Are Gold and Silver Still Useful in the age of Crypto?
Precious metals have always been stores of value. Today, however, there’s more excitement about Bitcoin and other cryptocurrencies. While there’s no denying that cryptocurrencies have outperformed precious metals in the last decade it’s worth having a closer look at why precious metals have been used as money for more than 5,000 years. If you were forced to hold only one asset class for the next 100 years to preserve your wealth would you choose precious metals or cryptocurrency?
What is Money?
Money is a tool of exchange. A way to exchange a value you have for a value you want, without having to find a specific item that the seller of the item you want desires. Over the millennia, many things have been used as money. Animal skins, salt, and even shells have been used at one point in time.
It was not until gold and silver began to be used as money that coins were also used as a medium of exchange. Gold could not be counterfeited as easily. It was rare and could be easily exchanged for goods and services. When gold or silver was used as currency, inflation was unknown. Gold could not be created out of thin air, so there could be no inflation.
As we can see there was almost no inflation between 1775 and 1933. Inflation really took off in 1971 when the US ended the dollar’s convertibility to gold.
The Invention of Paper Money
Before there were banks as we know them today, there were bullion dealers who sold gold and silver. Bullion dealers also stored the gold and silver on behalf of their customers. When they stored the gold and silver, they issued a note that entitled the holder of the note to a certain amount of gold or silver. This made trading easier because the physical gold bars no longer had to be moved. You could pay for goods with a note and the seller could reuse that note to buy what they wanted and so on. Thus, paper money was born.
This system worked well for centuries. In fact, the US dollar is based on this system. Each dollar was equal to 1/20 of an ounce of gold. The British pound could be exchanged for one pound of silver.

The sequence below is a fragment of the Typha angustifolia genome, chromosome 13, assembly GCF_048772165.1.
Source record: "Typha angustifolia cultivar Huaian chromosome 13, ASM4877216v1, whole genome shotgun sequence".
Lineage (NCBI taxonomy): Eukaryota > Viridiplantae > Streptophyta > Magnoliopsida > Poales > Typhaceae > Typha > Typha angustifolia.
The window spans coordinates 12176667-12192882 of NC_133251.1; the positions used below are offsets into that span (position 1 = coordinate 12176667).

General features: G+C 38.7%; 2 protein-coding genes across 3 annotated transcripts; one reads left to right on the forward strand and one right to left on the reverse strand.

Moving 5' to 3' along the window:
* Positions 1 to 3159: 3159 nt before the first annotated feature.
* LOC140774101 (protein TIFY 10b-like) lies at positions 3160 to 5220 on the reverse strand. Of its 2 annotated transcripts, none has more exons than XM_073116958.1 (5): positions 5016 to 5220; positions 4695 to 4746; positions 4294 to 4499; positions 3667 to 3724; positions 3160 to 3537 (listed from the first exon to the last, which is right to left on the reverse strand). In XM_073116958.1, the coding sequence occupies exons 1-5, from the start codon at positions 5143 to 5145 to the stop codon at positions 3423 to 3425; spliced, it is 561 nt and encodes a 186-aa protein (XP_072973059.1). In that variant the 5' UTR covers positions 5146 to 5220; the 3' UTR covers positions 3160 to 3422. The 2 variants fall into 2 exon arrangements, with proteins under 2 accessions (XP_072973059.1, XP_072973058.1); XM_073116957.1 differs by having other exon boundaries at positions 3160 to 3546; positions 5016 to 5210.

Central Bank Interference With Sound Money
After World War I, central banks began to interfere with the sound monetary system. They created more money than they had gold in their reserves. The British pound was no longer convertible to silver from 1816, but the country remained on the gold standard until 1931 when it was forced to abandon it.
After World War II, the United States had replaced the United Kingdom in issuing the reserve currency of the world. This was at least partly due to its high-value monetary system. The US devalued the dollar in 1933. It was now worth 1/35 of an ounce of gold.
The US Confiscates Gold from Citizens
In April 1933, the US government attempted to confiscate all gold from private citizens. President Roosevelt issued an executive order on April 5, 1933, requiring all Americans to turn in their physical gold or gold certificates by May 1, 1933. It is not known to what extent this order was obeyed, but it is hard to imagine how it could have been enforced against anyone who kept a vault full of gold at home or in any place other than a bank or known gold vault.
That’s why it’s important to choose carefully the place where you store your gold. While it is not a good idea to keep it at your home or place of business, you should keep it under your own control and not under the control of a custodian. A bank or other custodian will comply with any court or government order to turn over your assets.
Sound Money Abandoned in 1971
The U.S. kept the dollar pegged to gold at the same price until 1971 when Nixon abandoned the gold standard entirely as foreign countries exchanged their dollars for gold. Since 1971, the dollar has lost more than 90% of its purchasing power.
Now governments only use counterfeit paper money that can be created out of thin air. This is only maintained by trust.
When you exchange your goods or services for dollars or euros, expect to be able to exchange those dollars or euros for goods of similar value. When this confidence eventually declines the current systems of paper money will collapse. It’s interesting to note that every paper currency that has ever existed has ended up being worth less than the paper it’s printed on.
You have the option of creating your own gold standard. There is nothing to prevent you from storing precious metals in a secure vault. This can be in your home country or in a trusted location in a safe haven like Singapore.
Those who have real money, safely stored will be secure in the knowledge that their assets are protected against arbitrary confiscation through inflation.
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